GENERAL JOSEF KAMMHUBER - COMMEMORATIVE ENVELOPE SIGNED CO-SIGNED BY: CAPTAIN HEINZ ROKKER, LT. COLONEL HERMANN GREINER, HANS-GEORG SCHIERHOLZ, MAJOR WERNER HUSEMANN, MAJOR WERNER HOFFMANN - HFSID 74818
Sale Price $270.00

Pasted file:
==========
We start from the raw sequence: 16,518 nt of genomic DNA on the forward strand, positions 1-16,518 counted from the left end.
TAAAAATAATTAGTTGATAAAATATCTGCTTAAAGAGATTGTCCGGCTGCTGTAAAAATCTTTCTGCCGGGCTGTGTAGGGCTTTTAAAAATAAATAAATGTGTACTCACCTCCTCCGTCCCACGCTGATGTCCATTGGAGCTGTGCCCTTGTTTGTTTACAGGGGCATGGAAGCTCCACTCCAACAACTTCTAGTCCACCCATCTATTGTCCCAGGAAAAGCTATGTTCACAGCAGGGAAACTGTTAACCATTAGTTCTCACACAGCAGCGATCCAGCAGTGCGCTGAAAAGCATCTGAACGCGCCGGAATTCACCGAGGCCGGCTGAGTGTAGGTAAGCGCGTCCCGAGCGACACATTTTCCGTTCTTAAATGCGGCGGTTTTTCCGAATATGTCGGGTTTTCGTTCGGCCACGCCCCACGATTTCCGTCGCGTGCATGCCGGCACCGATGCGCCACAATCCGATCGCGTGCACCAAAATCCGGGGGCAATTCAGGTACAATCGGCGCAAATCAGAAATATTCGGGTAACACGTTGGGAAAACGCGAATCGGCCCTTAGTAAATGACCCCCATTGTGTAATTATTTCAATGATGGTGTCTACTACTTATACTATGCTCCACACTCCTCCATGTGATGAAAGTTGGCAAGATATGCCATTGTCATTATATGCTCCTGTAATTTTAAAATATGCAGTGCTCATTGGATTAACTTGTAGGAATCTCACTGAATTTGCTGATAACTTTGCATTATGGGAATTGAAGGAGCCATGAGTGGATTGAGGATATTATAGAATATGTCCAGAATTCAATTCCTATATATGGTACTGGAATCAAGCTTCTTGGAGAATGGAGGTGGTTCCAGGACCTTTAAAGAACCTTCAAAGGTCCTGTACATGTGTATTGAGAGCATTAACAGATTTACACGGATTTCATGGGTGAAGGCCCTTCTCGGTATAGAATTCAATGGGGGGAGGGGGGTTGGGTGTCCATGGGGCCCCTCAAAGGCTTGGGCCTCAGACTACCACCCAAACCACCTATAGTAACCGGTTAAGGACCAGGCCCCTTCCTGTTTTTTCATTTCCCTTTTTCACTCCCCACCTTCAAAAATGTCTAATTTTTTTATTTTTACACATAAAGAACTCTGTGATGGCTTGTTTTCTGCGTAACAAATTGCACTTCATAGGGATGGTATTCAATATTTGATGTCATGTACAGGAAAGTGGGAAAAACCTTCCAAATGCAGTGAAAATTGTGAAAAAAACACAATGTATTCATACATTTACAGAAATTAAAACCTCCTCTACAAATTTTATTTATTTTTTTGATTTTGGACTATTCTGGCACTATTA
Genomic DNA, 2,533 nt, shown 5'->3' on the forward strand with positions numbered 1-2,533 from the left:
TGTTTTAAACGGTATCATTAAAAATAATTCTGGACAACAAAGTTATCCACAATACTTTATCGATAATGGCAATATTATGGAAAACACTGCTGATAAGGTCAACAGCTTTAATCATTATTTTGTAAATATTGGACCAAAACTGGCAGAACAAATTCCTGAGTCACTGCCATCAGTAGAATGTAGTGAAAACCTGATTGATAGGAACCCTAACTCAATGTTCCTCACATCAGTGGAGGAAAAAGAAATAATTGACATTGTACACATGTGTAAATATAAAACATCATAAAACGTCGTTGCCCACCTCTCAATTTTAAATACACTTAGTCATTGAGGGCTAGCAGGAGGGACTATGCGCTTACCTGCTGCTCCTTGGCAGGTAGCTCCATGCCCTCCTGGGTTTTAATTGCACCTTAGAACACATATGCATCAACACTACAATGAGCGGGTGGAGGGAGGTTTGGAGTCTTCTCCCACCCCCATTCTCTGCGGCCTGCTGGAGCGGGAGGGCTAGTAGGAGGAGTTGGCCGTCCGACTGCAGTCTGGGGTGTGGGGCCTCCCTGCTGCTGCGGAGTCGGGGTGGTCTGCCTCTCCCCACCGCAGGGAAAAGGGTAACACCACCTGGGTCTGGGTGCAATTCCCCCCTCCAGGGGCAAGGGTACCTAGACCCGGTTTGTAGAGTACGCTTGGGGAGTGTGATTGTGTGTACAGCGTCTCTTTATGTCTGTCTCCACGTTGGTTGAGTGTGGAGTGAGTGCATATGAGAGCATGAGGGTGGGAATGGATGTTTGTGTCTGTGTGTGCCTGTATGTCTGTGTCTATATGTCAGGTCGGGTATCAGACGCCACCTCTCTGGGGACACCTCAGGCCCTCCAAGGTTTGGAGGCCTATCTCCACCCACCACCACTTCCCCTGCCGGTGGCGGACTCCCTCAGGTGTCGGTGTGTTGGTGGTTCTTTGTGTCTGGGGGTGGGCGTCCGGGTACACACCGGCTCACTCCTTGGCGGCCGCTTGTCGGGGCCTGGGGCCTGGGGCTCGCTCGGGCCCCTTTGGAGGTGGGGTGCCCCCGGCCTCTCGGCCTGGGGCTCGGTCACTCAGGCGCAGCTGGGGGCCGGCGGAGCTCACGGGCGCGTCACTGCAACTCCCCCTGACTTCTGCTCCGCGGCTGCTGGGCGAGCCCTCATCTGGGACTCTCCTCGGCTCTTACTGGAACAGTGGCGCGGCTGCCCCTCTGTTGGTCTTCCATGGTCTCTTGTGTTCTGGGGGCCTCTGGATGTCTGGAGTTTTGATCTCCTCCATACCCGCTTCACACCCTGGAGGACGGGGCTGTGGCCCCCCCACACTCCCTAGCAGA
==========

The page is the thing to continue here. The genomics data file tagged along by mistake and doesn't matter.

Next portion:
GERMAN LUFTWAFFE: WORLD WAR IIThis envelope, commemorating joint British and American missile warning system, has been signed by members of the Luftwaffe who were involved in Nazi Germany's night fighter defense against Allied night bombing Commemorative Envelope Signed: "Hans-Georg Schierholz/I.N.J.G.3", "Herman Greiner", "Werner Hofmann/ [difficult to decipher] I/NJG5", "I.NJG2/H. Rökker", "Josef Kammhuber"/[illegible]", and"Werner Hüseman/Major [difficult to decipher] I.NJG3", 6½x4¼. Commemorates a joint American and British BMEWS (Ballistic Missile Early Warning System) operation at RAF Flyingdales, North York Moors, England. Postmarked August 25, 1971 with a special "70th Anniversary of the Royal Aero Club" postmark, one 3-pence stamp celebrating the 50th anniversary of the British Legion affixed. This envelope has a color cachet on left of a World War II Halifax B.3 bomber and, on right, a short caption that says this envelope was carried over the magnetic north pole. With biographical ink stamps of the signers on verso, as well as ink stamps for a New York City APO, Goose Airport in Newfoundland and RAF Flyingdales. Contains seven b/w photos of German military personnel and aircraft. JOSEF KAMMHUBER (1896-1986) was a German Luftwaffe general during World War II. He developed the Kammhuber Line, which is generally considered to be the first successful night fighter defense system. In July 1940, Nazi Reichsmarschall Herman Göring placed Generalleutnant Kammhuber, formerly a bomber commander, in charge of night air defenses. Kammhuber constructed a network of searchlights, radar and night fighters based in occupied France, Belgium and Holland, covering the approaches that British bombers took to reach their targets. Searchlights illuminated each bomber as a Bf-110 or Ju-88 night fighter closed in for the kill. A radar controlled master searchlight introduced in 1941 made the Kammhuber Line even more effective by locking onto bombers automatically with a pale blue beam until other searchlights picked it up. It wasn't until the British developed new tactics and used electronic counter-measures that the Kammhuber Line became far less effective. He was awarded the Knight's Cross on July 9, 1941. HEINZ RÖKKER (b. 1920) was a night fighter ace with the German Luftwaffe during World War II. He joined the Luftwaffe in 1939 and mostly flew the G-1 night fighter variant of the Junkers Ju88 fighter/bomber. He shot down 64 British bombers during the war - all but one at night. These included six Lancaster downed during a remarkable 33 minutes on Feb. 21, 1945, less than three months before the war in Europe ended. Adolf Hitler awarded him the Knight's Cross on July 27, 1944 and the Knight's Cross with Oak Leaves on March 12, 1945 - again, less than two months before Germany's surrender. GEORG-HERMANN GREINER (1920-2014) was a night fighter ace with Germany's Luftwaffe during World War II. He joined the Luftwaffe in 1938 and, between June 6, 1942 and March 3, 1945, shot down 51 American and British bombers, with most of his victories coming at night. Greiner claimed four of these victories within ten minutes during the evening of Jan. 5, 1945. He received the Knight's Cross on July 27, 1944 and the Knight's Cross with Oak Leaves on Aug. 17, 1945. WERNER HUSEMANN (1919-2014) was a night fighter ace with Germany's Luftwaffe during World War II. Husemann had a total of 34 air victories during the war, all of which he earned at night. He received the Knight's Cross on Sept. 30, 1944. WERNER HOFFMANN (1918-2011) was a night fighter ace with Germany's Luftwaffe during World War II. Husemann had a total of 52 air victories during the war, 51 of which he earned at night. HANS-GEORG SCHIERHOLZ (1921-1996) was a radio operator on a Luftwaffe night fighter. Schierholz participated in 57 air victories, but in the face of terrible danger; he had to bail out of his plane on four separate occasions. He was awarded the Knight's Cross on Oct. 29, 1944. Identities and accomplishments of signers neatly stamped in German on verso. Lightly toned. Corners and edges gently worn. Stain toward lower right-hand corner resulting from previously adhered sticker. Schierholz' signature is lightly smeared. Otherwise, fine condition.
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